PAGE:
Knowing the likely stages will help in understanding what you can do to slow down the onset of symptoms and planning future care options.
The Three-Stage Alzheimer’s Disease model
Stage one – mild/early
This stage commonly lasts between two and four years and is characterised by short-term memory loss, when your loved one may forget about recent conversations and events. They may ask the same question repeatedly and can sometimes have difficulty in expressing themselves and understanding language.
Sometimes, a person in this stage of the disease will find that they have problems using familiar objects, writing or driving a car. They can become depressed or apathetic and may need prompting to carry out normal daily activities.
Stage two – moderate/middle
At this stage, the person will no longer be able to conceal the problems they are having. Memory loss can worsen, and your loved one may be unable to recognise familiar people, even family members or those providing companion care.
This can be very hurtful, particularly if your loved one becomes suspicious of you or has mood swings, causing them to become aggressive. This level of dementia care can be difficult, but trained carers will be able to support you and your loved one through it.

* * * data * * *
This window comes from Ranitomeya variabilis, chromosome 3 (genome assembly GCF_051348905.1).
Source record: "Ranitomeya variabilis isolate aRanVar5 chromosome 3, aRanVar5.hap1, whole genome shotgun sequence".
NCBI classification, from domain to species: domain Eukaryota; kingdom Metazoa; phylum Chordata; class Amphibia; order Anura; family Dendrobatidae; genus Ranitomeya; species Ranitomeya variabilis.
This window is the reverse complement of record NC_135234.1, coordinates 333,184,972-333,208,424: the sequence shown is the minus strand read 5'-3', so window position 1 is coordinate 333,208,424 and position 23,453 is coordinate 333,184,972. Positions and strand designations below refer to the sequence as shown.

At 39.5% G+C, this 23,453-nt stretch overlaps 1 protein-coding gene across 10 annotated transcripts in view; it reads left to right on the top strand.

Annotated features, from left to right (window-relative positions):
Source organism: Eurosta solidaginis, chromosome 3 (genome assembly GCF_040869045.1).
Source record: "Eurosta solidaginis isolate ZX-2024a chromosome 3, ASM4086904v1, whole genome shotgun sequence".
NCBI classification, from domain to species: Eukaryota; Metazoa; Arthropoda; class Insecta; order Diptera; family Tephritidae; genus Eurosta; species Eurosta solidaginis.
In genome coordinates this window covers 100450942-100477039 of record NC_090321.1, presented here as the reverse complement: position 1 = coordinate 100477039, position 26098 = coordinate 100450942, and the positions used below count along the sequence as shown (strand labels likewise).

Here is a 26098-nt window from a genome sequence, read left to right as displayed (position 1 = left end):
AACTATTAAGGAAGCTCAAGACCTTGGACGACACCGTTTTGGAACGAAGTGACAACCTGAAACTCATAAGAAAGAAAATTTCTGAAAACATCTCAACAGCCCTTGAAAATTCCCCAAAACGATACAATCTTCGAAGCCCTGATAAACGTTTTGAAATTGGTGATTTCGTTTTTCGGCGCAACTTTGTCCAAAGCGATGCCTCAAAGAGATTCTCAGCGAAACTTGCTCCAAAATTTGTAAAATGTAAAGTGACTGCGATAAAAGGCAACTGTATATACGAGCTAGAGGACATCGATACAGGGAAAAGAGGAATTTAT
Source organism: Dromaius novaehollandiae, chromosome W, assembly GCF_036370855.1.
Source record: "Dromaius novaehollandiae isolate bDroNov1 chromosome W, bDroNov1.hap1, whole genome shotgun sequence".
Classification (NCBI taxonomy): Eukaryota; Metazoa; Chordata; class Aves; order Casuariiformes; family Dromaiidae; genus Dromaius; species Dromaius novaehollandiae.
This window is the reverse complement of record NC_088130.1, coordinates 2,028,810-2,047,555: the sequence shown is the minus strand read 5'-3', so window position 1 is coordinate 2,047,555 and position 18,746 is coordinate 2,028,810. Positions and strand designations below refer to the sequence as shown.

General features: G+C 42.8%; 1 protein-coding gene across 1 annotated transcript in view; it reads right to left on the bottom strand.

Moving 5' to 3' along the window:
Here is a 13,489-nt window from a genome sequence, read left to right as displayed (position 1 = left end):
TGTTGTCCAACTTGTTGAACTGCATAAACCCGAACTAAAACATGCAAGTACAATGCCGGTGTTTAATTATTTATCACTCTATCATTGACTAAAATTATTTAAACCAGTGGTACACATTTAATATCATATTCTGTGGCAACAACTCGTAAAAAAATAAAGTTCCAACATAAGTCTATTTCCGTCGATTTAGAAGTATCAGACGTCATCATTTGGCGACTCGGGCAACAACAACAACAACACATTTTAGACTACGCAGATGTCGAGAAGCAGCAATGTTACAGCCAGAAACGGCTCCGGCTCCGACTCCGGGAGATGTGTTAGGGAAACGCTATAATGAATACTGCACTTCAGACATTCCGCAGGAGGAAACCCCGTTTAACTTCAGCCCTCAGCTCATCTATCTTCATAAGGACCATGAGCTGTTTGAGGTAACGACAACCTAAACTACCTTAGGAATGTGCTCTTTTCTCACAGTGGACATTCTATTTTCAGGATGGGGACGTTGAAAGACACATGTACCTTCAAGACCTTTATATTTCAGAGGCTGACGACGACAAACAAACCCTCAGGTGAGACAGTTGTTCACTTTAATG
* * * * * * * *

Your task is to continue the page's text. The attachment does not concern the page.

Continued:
Speech can become rambling, and the person may be confused about time and place. Even in familiar surroundings, someone at this stage may be unable to find their way around and can often be delusional. Sometimes, their behaviour becomes uninhibited, and they may act inappropriately – for example, undressing in a public place.
Physically, your loved one’s mobility can be affected, and they may lose coordination. They will benefit from frequent reminders about many aspects of life. The elderly care needed at this stage includes help with the activities of daily living (ADLs) such as washing, dressing and mobilising. This stage typically lasts from two to ten years.
Stage three – severe/late
This final stage in the progression of the disease can last between one and three years. At this point, your loved one will lose many of their cognitive abilities, such as memory, information processing and communication.
Confusion about past and present is common, and they are likely to be extremely incapacitated, unable to care for themselves and often unable to communicate verbally at all. Their behaviour and mood can cause severe problems, and delirium and hallucination are common.
Physically, they may have swallowing difficulties requiring specialist interventions, and they are often incontinent. The dementia care needed at this time has to be 24-hour, preferably in the form of live-in care at home.
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A diagnostic framework with seven levels is often used in combination with the three-stage model. This closely tracks the person’s progression through the different stages of the disease, so that appropriate interventions can be made.
Stage One – no impairment
There is no noticeable decline in memory or cognitive abilities, and this stage is unlikely to be diagnosed, although research has shown that Alzheimer’s Disease can begin many years before any symptoms appear.
Stage Two – very mild cognitive decline